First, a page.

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Re: [avr-gcc-list] inline vs. #define

From: Geoffrey Wossum
Subject: Re: [avr-gcc-list] inline vs. #define
Date: Wed, 26 Mar 2003 08:50:16 -0600
User-agent: KMail/1.5

On Wednesday 26 March 2003 01:32 am, David Brown wrote:

> function, just in case another C module wants to use it.  The normal way to
> make always-inlinded functions is to declare them "static inline" - then
> the compiler knows that they will never be used externally, and can avoid
> generating the original function.  "Static inline" functions are safe to
> put in headers too - they are then as small and fast as a macro, with all
> the advantages of a function (improved readability, and improved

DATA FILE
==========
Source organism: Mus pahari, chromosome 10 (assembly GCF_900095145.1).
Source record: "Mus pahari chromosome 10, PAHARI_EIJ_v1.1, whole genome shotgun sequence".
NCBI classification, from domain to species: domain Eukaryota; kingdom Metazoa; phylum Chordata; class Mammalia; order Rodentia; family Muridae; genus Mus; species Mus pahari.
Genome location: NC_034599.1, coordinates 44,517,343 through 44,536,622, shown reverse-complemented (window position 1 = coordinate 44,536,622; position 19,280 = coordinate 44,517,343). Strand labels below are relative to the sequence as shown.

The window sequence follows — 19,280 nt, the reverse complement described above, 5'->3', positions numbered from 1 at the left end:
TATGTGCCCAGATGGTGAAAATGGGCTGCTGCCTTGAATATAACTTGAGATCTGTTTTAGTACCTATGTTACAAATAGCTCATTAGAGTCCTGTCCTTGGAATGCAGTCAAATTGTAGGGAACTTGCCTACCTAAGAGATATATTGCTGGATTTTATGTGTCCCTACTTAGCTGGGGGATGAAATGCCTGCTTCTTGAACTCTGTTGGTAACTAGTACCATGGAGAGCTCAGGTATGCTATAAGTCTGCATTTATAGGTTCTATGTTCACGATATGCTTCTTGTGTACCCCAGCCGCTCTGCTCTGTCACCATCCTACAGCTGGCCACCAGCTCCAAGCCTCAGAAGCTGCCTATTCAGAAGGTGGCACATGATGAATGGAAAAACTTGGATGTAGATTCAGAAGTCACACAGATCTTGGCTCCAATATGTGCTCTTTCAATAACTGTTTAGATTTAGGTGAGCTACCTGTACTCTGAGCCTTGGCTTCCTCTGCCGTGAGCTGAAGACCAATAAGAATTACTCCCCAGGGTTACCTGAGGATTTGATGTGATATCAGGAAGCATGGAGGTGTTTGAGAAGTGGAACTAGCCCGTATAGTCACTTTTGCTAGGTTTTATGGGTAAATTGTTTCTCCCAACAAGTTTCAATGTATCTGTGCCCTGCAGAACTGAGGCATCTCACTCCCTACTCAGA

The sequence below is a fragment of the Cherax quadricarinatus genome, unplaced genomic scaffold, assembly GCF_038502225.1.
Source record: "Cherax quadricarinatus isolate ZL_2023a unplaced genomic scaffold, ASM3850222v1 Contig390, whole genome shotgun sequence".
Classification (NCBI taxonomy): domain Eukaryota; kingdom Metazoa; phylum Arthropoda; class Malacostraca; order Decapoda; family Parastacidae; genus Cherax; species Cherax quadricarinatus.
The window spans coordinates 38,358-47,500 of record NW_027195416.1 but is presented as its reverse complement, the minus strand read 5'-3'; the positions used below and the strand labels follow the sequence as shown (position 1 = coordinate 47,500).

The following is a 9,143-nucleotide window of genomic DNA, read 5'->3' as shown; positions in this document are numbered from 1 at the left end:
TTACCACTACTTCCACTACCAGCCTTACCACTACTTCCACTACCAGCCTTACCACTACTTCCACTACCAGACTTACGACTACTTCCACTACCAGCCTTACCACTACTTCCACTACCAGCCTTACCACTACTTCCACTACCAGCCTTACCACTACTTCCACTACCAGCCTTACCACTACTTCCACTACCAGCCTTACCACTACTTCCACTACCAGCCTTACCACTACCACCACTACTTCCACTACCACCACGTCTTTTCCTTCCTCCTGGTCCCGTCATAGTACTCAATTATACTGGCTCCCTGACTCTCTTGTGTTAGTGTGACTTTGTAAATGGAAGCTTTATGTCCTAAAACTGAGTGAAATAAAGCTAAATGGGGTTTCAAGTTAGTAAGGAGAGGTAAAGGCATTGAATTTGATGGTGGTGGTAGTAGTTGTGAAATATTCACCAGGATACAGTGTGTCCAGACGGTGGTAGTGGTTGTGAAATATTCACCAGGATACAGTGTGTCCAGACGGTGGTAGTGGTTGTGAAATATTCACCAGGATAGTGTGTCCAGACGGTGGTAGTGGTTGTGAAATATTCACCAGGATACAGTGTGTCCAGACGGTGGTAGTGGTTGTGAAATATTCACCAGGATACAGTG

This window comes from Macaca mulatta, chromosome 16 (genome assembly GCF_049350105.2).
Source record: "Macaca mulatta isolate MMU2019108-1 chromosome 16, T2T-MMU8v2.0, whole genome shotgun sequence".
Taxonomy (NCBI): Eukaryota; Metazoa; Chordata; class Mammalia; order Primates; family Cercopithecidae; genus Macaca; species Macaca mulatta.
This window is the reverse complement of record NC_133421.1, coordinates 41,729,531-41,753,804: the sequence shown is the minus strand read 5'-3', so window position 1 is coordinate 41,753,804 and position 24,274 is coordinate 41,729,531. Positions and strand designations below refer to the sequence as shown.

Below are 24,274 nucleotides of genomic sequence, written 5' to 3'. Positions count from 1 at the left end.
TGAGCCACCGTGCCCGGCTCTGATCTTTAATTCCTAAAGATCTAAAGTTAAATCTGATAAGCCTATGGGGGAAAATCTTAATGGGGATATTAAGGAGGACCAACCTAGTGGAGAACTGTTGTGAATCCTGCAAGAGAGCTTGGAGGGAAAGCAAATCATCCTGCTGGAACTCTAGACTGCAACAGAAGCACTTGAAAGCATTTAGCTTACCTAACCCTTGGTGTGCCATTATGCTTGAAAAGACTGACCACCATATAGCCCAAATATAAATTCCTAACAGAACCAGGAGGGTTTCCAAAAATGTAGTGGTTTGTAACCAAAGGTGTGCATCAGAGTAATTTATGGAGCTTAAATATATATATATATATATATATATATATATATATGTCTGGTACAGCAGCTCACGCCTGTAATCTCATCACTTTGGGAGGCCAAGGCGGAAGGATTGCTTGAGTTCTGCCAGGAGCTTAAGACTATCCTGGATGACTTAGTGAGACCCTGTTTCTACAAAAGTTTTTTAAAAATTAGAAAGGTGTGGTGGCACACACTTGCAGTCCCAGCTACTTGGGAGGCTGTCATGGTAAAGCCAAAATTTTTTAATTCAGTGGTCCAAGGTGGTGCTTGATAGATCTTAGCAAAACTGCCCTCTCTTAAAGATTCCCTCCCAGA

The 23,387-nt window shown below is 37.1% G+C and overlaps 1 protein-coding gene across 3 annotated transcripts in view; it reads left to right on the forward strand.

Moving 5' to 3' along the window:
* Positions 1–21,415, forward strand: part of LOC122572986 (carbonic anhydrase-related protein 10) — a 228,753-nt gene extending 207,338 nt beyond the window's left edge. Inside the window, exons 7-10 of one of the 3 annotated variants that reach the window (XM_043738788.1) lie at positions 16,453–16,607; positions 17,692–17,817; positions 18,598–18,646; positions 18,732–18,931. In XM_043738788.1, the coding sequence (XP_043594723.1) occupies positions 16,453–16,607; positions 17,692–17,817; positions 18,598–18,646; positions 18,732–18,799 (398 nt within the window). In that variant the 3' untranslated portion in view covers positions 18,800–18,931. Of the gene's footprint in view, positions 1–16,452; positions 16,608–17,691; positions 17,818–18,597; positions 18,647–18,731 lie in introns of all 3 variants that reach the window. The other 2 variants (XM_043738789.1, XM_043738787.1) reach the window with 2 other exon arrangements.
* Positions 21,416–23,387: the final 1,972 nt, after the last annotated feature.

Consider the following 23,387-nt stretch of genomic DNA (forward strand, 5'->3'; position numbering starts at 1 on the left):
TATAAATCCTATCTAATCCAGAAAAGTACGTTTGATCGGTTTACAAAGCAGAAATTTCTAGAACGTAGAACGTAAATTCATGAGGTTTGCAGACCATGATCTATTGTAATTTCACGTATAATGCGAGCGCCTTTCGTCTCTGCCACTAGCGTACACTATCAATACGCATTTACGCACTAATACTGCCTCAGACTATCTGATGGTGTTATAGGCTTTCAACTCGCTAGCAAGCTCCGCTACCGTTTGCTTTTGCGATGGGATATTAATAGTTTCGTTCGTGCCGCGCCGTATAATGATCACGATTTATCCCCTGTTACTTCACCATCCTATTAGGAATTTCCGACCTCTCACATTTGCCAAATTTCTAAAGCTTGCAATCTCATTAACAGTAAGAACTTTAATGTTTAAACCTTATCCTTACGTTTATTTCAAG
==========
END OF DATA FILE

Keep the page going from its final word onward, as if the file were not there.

> compile-time checking).

I always use "extern inline" in headers.  I seem to remember reading this in 
the gcc manual somewhere.  I'm guessing it's the same effect as far as 
generated code, but it seems like "static inline" would cause extraneous 
warnings.  If you had a "static inline" in a header file, included it in a 
source file, and never called the function, then I would expect the compiler 
to give an error about "foo declared static but never referenced."

Anyone know if these are equivalent, or what the preferred way is?

Geoffrey Wossum
Software Engineer
Long Range Systems - http://www.pager.net

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